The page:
The Respondents prayed the court to order the Petitioners to return part of the secret profit amounting to 25% of the whole which they have already taken as cash in the sum of N29,642,305.75, which interest rate at prime bank rate from August 2007 till date judgment is given.
They prayed the court to order that an Annual General Meeting be held within three months to consider the removal of the directors, which include the Petitioners, from the Board of Directors having abused their office.
The Respondents had during hearing explained to the court that Ekocorp Plc was not indebted to its founding directors, adding that the prospectus upon which they based their invitation to invest never disclosed such liability.
Dr. Geoffrey Ohen said he was not perturbed by the 75% debt-equity swap because any decision of the board of directors would still require ratification by the company in a general meeting for it to have business efficacy.
He had told the court that the huge financial liabilities referred to was a direct result of the alleged mismanagement of the two surviving directors (Messrs Kuku and Obiora) who were directly and solely responsible for running and management of Ekocorp Plc.
According to him, it was in order to satisfy a preconceived but hidden agenda that the two surviving founding directors allegedly concocted a strategy to further emasculate the company financially under the guise of an alleged debt-equity swap.
Ohen explained that when Ekocorp Plc, which operates the hospital known as Eko Hospital and clinic, ran into some difficult times financially, to help solve the financial challenge, the company sold 110 million shares to him under a scheme known as Special Placement. He added that the 110 million shares were sold to him for a total consideration of N440 million.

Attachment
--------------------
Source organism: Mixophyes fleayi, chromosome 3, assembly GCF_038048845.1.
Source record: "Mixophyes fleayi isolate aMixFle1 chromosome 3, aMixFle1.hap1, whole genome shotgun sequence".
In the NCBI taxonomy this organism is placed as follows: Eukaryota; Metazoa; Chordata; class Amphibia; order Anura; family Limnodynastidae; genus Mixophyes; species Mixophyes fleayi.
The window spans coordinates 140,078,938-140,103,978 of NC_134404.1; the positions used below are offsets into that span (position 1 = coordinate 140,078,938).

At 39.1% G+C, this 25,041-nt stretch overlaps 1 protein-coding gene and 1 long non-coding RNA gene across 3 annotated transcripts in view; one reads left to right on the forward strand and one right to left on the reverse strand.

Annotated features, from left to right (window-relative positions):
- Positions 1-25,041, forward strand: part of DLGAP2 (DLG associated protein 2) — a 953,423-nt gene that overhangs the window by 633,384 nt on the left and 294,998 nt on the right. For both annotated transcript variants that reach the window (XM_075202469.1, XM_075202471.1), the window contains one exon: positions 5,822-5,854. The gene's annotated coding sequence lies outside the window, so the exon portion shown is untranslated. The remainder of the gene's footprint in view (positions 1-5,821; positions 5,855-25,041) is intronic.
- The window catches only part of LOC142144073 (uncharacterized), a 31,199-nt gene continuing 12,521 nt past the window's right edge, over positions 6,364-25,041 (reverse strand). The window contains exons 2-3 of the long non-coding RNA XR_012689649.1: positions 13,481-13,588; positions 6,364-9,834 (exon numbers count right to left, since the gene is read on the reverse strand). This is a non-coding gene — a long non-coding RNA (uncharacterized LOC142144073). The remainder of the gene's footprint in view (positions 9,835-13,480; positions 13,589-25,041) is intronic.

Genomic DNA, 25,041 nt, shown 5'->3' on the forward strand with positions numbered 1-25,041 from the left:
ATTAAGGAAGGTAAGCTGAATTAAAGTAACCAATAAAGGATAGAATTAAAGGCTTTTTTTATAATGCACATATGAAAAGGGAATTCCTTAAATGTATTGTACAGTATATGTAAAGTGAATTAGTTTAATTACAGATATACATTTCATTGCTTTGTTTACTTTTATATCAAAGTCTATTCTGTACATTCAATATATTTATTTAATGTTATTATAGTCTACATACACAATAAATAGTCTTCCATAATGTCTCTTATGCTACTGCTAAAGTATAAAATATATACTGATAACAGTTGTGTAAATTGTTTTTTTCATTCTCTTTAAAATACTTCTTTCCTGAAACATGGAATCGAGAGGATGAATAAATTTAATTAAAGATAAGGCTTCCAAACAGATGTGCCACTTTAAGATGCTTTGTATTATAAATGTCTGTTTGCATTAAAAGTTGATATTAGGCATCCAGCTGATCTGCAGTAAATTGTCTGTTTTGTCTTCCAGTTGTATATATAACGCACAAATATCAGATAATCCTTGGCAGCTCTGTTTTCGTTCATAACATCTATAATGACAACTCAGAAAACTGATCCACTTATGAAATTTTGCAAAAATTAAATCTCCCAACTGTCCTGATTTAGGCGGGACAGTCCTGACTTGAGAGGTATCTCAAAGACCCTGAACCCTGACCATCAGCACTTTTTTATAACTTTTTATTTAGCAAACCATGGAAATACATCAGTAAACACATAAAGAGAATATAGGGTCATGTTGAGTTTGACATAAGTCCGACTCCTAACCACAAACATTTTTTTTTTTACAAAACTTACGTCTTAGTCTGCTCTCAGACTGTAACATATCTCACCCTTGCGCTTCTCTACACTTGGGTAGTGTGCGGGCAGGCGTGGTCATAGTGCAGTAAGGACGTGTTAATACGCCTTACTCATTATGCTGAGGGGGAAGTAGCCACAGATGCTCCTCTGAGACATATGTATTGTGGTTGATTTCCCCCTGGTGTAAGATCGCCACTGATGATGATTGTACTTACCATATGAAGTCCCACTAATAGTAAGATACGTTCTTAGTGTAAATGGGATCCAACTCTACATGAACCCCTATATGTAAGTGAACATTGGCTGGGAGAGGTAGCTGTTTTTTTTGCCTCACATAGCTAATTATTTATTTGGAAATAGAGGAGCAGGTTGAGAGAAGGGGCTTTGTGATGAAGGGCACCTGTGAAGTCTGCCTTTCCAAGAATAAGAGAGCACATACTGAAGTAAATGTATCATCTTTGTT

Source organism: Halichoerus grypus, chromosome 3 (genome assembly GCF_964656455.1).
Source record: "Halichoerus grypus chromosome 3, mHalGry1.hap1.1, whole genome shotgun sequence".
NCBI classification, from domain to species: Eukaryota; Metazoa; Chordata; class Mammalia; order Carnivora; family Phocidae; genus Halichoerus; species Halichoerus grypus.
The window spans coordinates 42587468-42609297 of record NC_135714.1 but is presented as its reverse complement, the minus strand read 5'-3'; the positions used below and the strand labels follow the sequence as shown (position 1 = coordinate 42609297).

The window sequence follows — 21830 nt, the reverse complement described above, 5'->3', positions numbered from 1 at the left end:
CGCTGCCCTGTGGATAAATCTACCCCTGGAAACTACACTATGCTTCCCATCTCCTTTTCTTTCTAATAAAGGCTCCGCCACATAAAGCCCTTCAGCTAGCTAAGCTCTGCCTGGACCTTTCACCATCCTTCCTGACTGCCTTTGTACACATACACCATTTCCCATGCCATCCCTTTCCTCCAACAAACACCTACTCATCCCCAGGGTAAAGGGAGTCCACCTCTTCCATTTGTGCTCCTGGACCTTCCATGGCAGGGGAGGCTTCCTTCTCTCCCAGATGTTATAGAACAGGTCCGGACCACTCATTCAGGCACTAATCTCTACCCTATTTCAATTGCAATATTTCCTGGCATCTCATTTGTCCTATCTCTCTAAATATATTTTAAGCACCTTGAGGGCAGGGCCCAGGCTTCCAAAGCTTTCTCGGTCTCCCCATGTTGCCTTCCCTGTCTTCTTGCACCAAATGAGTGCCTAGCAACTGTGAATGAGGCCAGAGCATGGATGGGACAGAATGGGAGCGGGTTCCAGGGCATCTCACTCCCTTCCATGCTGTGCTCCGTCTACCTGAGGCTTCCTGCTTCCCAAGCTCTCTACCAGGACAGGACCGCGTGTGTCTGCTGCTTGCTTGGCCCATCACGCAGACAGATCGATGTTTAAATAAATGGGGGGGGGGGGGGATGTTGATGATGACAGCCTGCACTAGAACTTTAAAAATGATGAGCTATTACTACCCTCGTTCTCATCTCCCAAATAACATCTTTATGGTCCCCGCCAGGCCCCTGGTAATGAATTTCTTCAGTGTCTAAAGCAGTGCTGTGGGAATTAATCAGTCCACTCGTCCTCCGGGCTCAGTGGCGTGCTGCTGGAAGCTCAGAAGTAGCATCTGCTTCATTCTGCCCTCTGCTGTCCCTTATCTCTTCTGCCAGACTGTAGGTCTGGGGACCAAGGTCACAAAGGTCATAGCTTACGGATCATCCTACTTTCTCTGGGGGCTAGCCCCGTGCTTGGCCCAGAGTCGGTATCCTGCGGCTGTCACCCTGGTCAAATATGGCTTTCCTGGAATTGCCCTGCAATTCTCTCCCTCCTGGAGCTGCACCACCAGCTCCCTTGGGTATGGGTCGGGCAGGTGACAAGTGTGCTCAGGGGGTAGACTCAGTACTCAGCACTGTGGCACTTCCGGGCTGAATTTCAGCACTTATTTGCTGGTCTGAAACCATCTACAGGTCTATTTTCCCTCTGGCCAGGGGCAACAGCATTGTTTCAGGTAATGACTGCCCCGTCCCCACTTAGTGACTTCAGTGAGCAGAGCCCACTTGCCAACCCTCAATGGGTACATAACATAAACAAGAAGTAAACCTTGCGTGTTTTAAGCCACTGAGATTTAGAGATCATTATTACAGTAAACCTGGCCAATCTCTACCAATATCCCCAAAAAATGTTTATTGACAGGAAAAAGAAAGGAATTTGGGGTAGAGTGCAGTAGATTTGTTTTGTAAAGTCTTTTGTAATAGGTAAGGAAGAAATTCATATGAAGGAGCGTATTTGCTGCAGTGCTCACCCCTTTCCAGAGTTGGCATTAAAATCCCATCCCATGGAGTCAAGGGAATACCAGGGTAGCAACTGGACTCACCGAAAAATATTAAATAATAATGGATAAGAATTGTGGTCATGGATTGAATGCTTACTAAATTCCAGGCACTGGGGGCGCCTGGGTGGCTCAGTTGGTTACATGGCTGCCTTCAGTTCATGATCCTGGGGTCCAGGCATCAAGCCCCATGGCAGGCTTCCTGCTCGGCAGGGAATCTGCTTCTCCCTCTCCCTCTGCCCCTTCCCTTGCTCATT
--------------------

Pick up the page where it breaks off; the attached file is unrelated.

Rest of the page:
“The total issued shares of Ekocorp Plc were 498 million. If the 110 million shares sold to Geoff Ohen Ltd as the Special Placement is removed from the total share, there would be 388 million shares left. Of the remaining 388 million shares, Geoff Ohen Ltd has over 155 million shares representing 39.8% while the founders have 55 million shares each, which represent 15%. Dr. Geoffrey Ohen has over 100 thousand shares which when added to over 155 million shares of Geoffrey Ohen Ltd amounts to about 40% of the company before the 2007 Special Placement”, he stated.
He told the court that the claim of ignorance of these shareholdings cannot stand as Dividend Warrant representing about 30% of the company shares was issued to Geoff Ohen Ltd for the year ended December 31, 2006 long before the 110 million shares placement in 2008.
But in her judgment on the suit delivered on May 7, 2018, Justice Olatoregun granted some of the payers of the petitioners, to the effect that the petitioners are entitled to convert 75% of the debt the company (Ekocorp Plc) is owing them into equity in accordance with the several decisions of the board of directors meeting.